Maybe it read better in the original Swedish.
Ericsson, the European maker of gear targeting mobile communications, and Cisco, the Silicon Valley company whose switches and routers make the Internet hum, announced a partnership Monday that feels like a merger but isn’t. What exactly the partnership will do is obscured by scores of words of gobbledygook (that’s a technical term) issued by both companies. These refer to a “multifaceted relationship” focused on “networks of the future” that will facilitate the cross-selling of both companies’ “end-to-end product and services portfolio.” (Fortune’s Jonathan Vanian has details here.)
Despite working on this arrangement for 13 months, Ericsson (ERIC) and Cisco (CSCO) weren’t prepared to discuss much about the commercial nature of their non-deal deal. They said neither company is taking an ownership position in the other, but they predict the combination will result in incremental revenues of $1 billion to each company by 2018.
There was one concrete-ish reference to money: Cisco is paying Ericsson a licensing fee for the use of its patents. Cisco’s stock declined a bit, and Ericsson’s rose about the same amount, percentagewise. Oh, and shares of Cisco competitor Juniper Networks (JNPR) , which was working with Ericsson, dropped 8%. Deutsche Bank’s Vijay Bhagavath reckons the Cisco-Ericsson collaboration eliminates the “takeout premium” Juniper’s shares were enjoying.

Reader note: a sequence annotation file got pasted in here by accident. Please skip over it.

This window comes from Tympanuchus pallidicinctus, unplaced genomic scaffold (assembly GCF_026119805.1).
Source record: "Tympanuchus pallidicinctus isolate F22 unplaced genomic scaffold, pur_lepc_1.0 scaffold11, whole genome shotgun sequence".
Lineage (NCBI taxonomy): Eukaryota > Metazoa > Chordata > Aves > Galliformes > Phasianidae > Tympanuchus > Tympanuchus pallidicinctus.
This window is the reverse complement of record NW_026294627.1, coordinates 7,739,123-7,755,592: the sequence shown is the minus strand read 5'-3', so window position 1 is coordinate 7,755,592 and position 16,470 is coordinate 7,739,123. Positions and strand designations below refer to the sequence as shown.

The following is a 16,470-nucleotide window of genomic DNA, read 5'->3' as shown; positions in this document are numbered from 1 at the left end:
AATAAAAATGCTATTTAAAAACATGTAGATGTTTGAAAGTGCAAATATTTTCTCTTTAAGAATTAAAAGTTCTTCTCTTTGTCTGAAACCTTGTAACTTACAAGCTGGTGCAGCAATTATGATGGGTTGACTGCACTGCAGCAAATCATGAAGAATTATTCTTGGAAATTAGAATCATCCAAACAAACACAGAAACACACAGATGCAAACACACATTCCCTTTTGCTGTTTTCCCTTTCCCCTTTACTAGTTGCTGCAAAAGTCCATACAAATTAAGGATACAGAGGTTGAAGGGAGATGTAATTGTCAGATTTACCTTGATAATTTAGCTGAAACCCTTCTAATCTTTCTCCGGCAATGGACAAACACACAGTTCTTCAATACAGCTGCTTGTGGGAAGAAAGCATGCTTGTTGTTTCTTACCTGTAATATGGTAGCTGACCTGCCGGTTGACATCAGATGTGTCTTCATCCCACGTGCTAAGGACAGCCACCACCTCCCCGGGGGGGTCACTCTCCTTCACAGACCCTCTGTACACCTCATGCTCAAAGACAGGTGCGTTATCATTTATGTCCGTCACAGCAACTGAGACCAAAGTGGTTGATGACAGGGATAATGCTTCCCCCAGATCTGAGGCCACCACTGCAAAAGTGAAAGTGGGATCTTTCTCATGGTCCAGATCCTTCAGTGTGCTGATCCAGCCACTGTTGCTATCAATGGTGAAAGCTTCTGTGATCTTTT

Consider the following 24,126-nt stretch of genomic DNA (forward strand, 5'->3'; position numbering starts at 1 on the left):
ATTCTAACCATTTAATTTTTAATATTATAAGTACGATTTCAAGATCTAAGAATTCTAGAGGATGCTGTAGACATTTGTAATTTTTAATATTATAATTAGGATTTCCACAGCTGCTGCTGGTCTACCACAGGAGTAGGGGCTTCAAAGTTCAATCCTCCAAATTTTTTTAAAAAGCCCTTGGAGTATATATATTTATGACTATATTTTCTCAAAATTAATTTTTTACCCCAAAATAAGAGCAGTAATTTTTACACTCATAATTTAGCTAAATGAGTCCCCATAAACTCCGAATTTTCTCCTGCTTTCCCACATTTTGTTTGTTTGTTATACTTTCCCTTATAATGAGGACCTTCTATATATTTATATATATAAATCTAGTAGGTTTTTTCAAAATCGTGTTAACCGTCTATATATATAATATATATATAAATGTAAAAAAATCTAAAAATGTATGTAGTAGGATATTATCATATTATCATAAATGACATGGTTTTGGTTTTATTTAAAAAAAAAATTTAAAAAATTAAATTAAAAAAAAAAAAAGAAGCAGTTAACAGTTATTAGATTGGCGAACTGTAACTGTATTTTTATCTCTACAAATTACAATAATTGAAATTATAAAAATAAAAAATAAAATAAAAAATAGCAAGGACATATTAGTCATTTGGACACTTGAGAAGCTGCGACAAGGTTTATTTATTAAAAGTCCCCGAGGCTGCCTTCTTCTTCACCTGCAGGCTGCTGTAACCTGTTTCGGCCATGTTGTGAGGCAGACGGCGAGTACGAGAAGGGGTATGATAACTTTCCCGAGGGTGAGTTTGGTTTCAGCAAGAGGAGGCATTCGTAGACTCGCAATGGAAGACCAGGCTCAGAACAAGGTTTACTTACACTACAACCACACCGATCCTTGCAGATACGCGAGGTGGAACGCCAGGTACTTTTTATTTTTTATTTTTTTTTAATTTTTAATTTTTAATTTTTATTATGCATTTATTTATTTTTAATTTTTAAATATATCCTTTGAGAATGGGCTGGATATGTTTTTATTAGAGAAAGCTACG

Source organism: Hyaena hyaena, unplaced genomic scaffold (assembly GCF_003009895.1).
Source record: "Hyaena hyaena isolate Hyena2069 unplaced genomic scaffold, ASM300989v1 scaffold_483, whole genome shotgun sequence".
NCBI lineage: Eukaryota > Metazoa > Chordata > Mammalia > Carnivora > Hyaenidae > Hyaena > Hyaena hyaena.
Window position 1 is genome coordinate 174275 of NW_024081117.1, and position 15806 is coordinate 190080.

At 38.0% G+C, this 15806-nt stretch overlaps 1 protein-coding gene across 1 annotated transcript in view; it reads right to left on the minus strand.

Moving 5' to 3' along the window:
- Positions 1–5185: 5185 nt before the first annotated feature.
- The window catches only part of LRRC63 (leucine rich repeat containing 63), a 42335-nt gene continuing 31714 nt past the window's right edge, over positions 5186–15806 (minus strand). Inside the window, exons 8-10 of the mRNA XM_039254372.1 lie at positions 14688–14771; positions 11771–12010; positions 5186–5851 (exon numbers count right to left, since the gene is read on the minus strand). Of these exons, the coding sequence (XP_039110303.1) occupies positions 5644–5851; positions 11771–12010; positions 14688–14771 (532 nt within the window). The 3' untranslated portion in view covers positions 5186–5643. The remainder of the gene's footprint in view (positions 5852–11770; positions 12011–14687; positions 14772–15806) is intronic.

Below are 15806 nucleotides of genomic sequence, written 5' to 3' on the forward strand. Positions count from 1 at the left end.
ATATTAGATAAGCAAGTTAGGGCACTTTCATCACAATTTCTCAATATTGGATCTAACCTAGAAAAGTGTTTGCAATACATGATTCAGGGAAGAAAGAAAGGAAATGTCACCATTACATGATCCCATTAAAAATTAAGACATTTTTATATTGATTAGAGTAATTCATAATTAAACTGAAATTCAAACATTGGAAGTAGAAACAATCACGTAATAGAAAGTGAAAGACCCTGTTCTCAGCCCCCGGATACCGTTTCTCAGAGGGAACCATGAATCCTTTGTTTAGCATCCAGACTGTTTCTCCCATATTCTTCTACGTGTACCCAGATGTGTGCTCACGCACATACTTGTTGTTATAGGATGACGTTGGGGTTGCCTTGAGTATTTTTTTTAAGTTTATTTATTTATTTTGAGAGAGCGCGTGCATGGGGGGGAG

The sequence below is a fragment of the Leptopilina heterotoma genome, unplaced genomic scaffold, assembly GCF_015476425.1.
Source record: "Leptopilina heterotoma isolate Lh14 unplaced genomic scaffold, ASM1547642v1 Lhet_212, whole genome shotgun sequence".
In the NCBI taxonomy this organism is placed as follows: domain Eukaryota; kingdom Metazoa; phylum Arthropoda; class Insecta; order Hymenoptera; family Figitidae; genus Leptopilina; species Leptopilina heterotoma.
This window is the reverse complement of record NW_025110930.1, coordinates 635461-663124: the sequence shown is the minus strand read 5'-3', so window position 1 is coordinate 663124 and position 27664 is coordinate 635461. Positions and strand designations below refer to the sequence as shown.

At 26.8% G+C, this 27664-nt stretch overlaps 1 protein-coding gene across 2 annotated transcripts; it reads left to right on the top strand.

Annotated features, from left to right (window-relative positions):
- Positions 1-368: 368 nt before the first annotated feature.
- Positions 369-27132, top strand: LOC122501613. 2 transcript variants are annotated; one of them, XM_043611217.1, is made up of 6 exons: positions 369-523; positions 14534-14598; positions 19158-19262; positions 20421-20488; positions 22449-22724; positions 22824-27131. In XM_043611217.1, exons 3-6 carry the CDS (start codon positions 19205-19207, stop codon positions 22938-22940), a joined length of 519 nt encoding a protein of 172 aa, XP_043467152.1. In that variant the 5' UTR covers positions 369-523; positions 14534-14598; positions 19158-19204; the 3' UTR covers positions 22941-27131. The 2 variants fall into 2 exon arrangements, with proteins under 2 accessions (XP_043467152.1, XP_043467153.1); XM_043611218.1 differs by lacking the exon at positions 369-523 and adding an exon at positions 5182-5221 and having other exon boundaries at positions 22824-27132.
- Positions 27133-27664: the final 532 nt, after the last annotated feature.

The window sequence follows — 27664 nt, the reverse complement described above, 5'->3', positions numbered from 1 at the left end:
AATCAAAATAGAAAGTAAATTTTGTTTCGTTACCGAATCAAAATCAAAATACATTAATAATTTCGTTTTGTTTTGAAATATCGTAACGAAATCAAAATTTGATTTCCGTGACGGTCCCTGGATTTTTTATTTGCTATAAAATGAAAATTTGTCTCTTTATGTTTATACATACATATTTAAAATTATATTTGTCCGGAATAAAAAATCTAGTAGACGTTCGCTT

So here’s what’s likely going on. Ericsson specializes in selling to telecommunications providers, a market Cisco craves. Cisco sells to big companies, a potentially massive market for communications products. Both companies are big and relatively old—Ericsson is really old—and both face slowing revenue growth. (Fortune’s Stacey Higginbotham has a different take on this deal; I recommend it.) Rather than merging and all the headaches that would ensue, they reached multiple agreements, terms undisclosed, to work more closely together. Centerview Partners, an investment bank, advised on the partnership, according to a news release. That means money is involved.
Why be so cryptic? The kinds of equipment Ericsson and Cisco sell tend to make governments nervous. Nervous governments like to bless mergers before they happen. No merger, no blessing, no problem.
The history of the technology industry is littered with “strategic partnerships” that seemed like a big deal when announced but that didn’t amount to much. If Ericsson and Cisco follow up their press release with details, including how this deal affects their respective businesses, then and only then will we know how interesting the tie-up is.
This article first appeared in the daily Fortune newsletter Data Sheet. Subscribe here for a daily dose of analysis from Adam Lashinsky and a curation of the day’s technology news from Heather Clancy.